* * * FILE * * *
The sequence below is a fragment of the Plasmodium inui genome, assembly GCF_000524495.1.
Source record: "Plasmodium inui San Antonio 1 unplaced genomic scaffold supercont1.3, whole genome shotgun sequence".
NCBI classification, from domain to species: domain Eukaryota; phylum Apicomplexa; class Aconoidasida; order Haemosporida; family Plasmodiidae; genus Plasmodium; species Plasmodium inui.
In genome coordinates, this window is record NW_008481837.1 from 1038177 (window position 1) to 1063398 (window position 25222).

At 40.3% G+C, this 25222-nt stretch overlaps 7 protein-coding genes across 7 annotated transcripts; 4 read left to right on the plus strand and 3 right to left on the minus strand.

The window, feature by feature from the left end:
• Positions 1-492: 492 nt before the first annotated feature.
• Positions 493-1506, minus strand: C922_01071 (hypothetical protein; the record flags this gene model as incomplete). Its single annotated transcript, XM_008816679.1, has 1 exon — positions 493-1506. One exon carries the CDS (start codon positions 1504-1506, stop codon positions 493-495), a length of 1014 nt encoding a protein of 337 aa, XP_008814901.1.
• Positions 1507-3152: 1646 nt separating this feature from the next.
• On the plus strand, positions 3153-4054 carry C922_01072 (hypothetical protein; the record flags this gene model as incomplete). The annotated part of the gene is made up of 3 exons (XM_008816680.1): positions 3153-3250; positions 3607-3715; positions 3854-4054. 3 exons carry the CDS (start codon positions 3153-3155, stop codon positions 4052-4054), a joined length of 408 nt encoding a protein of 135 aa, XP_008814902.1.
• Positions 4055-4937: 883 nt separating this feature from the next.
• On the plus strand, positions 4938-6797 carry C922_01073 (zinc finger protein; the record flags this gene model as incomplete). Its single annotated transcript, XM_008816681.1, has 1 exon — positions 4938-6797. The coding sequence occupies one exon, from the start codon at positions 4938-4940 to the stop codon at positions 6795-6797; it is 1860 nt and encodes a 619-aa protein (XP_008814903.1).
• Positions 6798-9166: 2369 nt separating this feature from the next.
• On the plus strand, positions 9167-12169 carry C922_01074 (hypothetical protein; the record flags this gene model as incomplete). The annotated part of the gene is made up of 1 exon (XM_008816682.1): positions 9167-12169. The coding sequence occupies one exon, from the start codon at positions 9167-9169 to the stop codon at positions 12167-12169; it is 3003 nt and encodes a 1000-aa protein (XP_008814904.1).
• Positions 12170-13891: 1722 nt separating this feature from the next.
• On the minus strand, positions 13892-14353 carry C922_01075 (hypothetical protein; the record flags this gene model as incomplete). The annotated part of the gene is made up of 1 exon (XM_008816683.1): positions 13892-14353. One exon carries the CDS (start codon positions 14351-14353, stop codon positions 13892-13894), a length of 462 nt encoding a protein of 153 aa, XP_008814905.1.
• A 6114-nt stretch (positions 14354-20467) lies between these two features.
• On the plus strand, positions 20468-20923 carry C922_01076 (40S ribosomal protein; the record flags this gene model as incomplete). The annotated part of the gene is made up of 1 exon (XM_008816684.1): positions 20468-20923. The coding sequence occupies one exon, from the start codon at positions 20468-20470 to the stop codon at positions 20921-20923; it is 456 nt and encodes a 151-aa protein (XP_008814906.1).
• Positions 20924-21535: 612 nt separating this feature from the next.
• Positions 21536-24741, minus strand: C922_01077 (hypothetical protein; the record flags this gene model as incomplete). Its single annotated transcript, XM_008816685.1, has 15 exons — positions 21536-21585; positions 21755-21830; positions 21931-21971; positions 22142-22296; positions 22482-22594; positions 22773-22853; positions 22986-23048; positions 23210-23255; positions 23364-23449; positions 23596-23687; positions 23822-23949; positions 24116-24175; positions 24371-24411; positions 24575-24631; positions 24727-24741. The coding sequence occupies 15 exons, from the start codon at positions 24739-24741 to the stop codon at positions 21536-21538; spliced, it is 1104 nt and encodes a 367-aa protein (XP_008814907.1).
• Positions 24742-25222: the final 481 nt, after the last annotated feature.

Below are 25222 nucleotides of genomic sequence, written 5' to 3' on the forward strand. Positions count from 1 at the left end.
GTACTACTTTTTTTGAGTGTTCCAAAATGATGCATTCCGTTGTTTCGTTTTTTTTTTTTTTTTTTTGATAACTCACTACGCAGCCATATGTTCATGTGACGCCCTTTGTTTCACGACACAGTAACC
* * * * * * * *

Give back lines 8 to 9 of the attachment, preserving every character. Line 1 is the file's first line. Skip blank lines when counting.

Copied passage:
• Positions 493-1506, minus strand: C922_01071 (hypothetical protein; the record flags this gene model as incomplete). Its single annotated transcript, XM_008816679.1, has 1 exon — positions 493-1506. One exon carries the CDS (start codon positions 1504-1506, stop codon positions 493-495), a length of 1014 nt encoding a protein of 337 aa, XP_008814901.1.
• Positions 1507-3152: 1646 nt separating this feature from the next.